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aka - Anatomie de l'Enfer
France 2003
Directed by
Catherine Breillat
77 minutes
Rated R

Reviewed by
Bernard Hemingway
2.5 stars

Anatomy Of Hell

Synopsis: A nameless woman (Amira Cassar) explores the mystery of her sex with a nameless man (Rocco Siffridi) over the course of four nights.

Sartre said that hell is other people. Taking a subsection of that observation, for Catherine Breillat, hell is sex, in its physiological and anatomical reality and its psychological repercussions. Anatomie de L'Enfer is given over to displaying the former and reflecting on the latter. It is quintessentially French in being concerned with sex and, moreover, talking about sex. The difficult, unpossessable, irruptive, destructive, messy and beautiful thing about sex is, of course, that it is irrational, for better and for worse. All the talking (and looking) in the world will never capture its insistent reality and hence it is unsurprising that the French as descendants of Cartesian rationalism never cease their Sisyphean circumlocutions of it (the paradigmatic filmic example for me is Jean Eustache's 1973 The Mother and The Whore.

Breillat's film is also very much in the Sartrean tradition in being concerned with articulating the alienation that the sensitive consciousness feels in face of the brutal indifference of the physical world, a sensation that Sartre called 'nausea'. In Breillat's case, and this film is, by her own adjuration, her ultimate statement on the subject, the popular feminist notion of 'abjection' would be more appropriate. The abject is that which as 'civilized' beings we deny in our daily discourse and Breillat's agenda here, in the spirit of her ironically entitled 1999 film, Romance, is to bring the unspeakable or, as this film puts it, 'the unwatchable' to light. In this respect, and as personal exorcism, its provocative, taboo-breaking honesty is to be commended. Unfortunately, this candour comes with a feminist diatribe of literary and philosophical pretensions that varies from the theory-informed tedious to the risible and back again. Clearly, when The Guy with serious intent refers to The Girl's sex as: "The horror of Nothing that is the unprescriptable All" we are in a different realm to the everyday.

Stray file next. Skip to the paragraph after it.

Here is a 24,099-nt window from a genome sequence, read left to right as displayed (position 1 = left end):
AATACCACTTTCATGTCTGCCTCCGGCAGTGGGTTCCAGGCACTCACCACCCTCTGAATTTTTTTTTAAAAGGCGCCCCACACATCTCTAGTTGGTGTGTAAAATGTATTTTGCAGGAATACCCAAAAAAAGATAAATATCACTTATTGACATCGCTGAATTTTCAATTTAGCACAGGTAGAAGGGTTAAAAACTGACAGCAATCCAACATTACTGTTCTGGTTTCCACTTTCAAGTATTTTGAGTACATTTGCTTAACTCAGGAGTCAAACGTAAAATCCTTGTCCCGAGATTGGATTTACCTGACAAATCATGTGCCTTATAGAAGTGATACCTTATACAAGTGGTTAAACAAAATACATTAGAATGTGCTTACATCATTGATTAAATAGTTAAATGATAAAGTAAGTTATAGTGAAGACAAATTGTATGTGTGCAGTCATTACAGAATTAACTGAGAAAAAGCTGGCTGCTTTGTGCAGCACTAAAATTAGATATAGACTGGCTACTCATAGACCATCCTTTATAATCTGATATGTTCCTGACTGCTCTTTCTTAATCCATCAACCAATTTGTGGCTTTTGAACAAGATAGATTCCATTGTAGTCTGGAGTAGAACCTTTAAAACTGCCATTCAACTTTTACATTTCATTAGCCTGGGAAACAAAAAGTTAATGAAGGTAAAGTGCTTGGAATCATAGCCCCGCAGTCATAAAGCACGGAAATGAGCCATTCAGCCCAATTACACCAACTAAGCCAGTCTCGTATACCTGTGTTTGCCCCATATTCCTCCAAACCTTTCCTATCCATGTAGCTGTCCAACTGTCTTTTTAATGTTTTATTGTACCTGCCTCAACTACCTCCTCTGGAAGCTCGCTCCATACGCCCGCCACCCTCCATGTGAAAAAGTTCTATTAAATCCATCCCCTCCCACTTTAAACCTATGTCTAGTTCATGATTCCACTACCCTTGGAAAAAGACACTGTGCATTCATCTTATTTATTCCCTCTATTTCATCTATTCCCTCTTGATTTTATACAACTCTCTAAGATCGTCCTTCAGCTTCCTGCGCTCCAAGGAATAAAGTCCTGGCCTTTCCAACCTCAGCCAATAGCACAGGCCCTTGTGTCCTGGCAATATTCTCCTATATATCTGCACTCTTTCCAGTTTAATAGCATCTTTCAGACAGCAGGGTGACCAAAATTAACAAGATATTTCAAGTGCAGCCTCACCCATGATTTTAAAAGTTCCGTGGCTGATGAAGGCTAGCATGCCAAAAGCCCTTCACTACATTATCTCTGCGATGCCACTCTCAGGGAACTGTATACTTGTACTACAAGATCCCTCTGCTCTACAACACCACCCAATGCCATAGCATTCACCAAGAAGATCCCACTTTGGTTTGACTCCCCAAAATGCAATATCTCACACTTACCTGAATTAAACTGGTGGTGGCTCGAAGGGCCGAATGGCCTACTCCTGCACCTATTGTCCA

Breillat has stripped the naturalistic cloaking of her similar but different 2001 film, Brief Crossing, and given us a kind of theatricalised illustration of the feminist separatist position that, in essence, all men hate all women because they fear their otherness. One supposes that Breillat is being intentionally provocative in advancing such a proposition. Although this is reasonable as an opening gambit, the impossible-to-accept, mind-numbing aspect of the film is that it does not develop from that point but simply reiterates itself (men will find this more galling than women).

One of the problems with this mono-dimensional thesis is that it is masochistically self-confirming. Breillat's characters are ciphers for a world view signed, sealed and delivered before the cameras rolled and you are expected to sit quietly and listen to the director's disquisition (the script is based on verbatim transpositions from Breillat's book, Pornocratie). Unless, for whatever reasons, you subscribe to that world view and wish to have it confirmed, the consequence is, as with any film that does not engage one with its substance, that one starts attending to its flaws - Rocco Siffredi's strained attempts at acting, poor continuity, the dummy's arm sticking out of the water, asking questions like "if it's supposed to be so honest, did the woman have to be magazine-perfect and the man hung like a horse", "wasn't he supposed to be gay" and "how much longer is this going to go on?". With films like Baise Moi and Irreversible the French have cornered the market in avant-gardist sexploitation films. Anatomie de L'Enfer arguably is the most sophisticated and sophistic offering from this source yet and the one most likely to last.




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